You must shop for business phone systems with an idea about the various kinds of products available and their features. Do you understand how a VoIP system differs from a KSU phone system? You must understand these different types, or else you might find yourself overwhelmed by all the different acronyms.
Key Services Unit
In the more traditional office phone systems, a KSU is usually used for companies having about 5 to 40 workers. A KSU system allows standard telephones to handle various lines at the same time and make phone calls to other extensions in the area. KSU-less phone systems are more affordable for employers having fewer than 10 workers. These telephones have the technology, and the system will not be wired permanently.
Private Branch Exchange
This phone system fits companies with more than 40 workers, or those that require more customizable and advanced options. Unlike the bulky ones of the past, the newer PBX systems can easily fit on a desk or shelf. PBX and KSU systems have technical differences, but in essence, the physical system resides somewhere on-site. These two options need professional setting up, configuration, maintenance, and usually, the existing telephone wiring will be sufficient. Both systems require a conventional landline connection with a local telephone company. PBX systems are provided as part of a unified communications system which may include features such as fax services, video chat and instant messaging.
On-Site or Cloud-Based VoIP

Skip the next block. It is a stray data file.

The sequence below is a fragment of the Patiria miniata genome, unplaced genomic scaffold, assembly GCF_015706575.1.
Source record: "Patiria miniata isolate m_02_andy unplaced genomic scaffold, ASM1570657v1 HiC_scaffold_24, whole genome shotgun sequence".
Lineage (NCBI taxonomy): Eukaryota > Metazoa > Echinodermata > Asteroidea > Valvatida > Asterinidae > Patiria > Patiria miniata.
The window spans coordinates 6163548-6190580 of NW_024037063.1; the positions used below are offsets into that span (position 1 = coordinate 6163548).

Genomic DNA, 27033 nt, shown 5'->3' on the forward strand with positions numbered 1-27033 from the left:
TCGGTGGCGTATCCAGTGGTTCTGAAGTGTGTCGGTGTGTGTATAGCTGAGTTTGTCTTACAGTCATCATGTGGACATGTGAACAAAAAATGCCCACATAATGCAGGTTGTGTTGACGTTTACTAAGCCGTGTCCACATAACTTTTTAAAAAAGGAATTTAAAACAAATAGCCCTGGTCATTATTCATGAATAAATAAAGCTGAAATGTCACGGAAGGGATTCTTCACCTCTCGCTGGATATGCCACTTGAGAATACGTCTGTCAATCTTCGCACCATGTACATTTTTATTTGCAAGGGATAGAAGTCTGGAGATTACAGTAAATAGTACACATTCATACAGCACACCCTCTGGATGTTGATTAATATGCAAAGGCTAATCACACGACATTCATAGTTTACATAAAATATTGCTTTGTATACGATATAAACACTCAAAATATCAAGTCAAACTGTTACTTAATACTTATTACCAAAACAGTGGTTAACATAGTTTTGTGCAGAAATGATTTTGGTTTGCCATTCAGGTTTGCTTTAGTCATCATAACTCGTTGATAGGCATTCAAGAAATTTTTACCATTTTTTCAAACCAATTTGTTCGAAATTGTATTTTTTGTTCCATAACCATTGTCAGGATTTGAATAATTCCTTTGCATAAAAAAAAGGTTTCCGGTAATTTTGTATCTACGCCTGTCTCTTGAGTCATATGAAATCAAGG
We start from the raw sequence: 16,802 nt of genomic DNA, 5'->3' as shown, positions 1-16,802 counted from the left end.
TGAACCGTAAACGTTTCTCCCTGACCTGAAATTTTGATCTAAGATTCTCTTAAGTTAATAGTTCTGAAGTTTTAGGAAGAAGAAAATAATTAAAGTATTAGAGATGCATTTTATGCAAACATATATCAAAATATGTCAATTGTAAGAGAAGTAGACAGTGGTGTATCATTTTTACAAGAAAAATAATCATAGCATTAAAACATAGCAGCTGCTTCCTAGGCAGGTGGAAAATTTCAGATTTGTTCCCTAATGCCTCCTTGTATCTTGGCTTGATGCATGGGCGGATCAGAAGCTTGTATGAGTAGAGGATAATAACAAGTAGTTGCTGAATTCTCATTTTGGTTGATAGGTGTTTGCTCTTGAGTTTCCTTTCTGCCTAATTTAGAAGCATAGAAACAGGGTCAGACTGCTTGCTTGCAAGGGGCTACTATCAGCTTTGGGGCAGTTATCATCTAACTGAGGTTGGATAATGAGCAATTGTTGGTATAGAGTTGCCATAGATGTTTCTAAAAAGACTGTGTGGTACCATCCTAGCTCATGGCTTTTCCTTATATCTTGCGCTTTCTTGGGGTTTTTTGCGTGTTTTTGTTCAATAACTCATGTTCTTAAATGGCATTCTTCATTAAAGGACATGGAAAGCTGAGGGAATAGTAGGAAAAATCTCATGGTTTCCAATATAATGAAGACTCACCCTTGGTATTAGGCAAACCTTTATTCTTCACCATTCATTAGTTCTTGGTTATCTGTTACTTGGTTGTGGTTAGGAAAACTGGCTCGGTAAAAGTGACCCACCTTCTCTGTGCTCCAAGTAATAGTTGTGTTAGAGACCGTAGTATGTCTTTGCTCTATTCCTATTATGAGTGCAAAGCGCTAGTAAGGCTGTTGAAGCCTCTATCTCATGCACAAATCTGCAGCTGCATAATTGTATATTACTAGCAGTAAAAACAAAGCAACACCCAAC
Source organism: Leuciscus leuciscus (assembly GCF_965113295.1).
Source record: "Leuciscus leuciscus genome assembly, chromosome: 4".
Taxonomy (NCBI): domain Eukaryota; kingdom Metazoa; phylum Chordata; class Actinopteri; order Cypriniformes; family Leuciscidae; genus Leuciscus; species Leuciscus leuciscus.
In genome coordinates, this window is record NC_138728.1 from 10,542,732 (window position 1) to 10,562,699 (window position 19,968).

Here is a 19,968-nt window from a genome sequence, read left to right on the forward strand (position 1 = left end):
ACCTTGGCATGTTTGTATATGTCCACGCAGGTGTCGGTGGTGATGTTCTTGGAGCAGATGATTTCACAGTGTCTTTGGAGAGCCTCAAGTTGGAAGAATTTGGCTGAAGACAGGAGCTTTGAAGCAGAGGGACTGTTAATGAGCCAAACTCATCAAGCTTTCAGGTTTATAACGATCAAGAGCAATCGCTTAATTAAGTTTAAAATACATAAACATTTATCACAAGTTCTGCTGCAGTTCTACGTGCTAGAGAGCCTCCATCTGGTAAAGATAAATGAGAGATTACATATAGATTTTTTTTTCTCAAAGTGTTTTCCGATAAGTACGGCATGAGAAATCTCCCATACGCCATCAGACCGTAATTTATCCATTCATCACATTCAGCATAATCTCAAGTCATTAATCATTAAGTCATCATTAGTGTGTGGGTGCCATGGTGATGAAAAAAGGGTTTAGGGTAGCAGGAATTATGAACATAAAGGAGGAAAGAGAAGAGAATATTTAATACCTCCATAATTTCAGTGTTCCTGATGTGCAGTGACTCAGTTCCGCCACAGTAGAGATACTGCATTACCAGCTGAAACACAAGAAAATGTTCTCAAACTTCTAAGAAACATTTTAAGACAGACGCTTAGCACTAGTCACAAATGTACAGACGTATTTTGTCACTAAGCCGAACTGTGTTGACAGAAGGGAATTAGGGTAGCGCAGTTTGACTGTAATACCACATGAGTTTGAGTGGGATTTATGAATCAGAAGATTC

Organizations conducting business through VoIP can utilize a hosted system, relying on the offsite hardware and the cloud, or can have the equipment on-site (such as a PBX). On-premise VoIP enables a greater degree of control, but it comes with increased installation expenses, and the likelihood that maintenance expenses will go up. The trade-off is you will be able to control most of what happens, although for this, you will have to invest in trained IT people.
Hosted VoIP services cost less at the start, with lower maintenance expenses but a higher possibility of increased per-month costs. The telephone company does every upgrade to the system, but this means you are responsible for what happens with the business phone.
Your internet provider or service will affect the quality of VoIP phone service. Seamless service needs a considerable bandwidth, and access is spotty in some areas. If an outage occurs, your VoIP provider will scramble to route phone calls through a different place where there is clear service.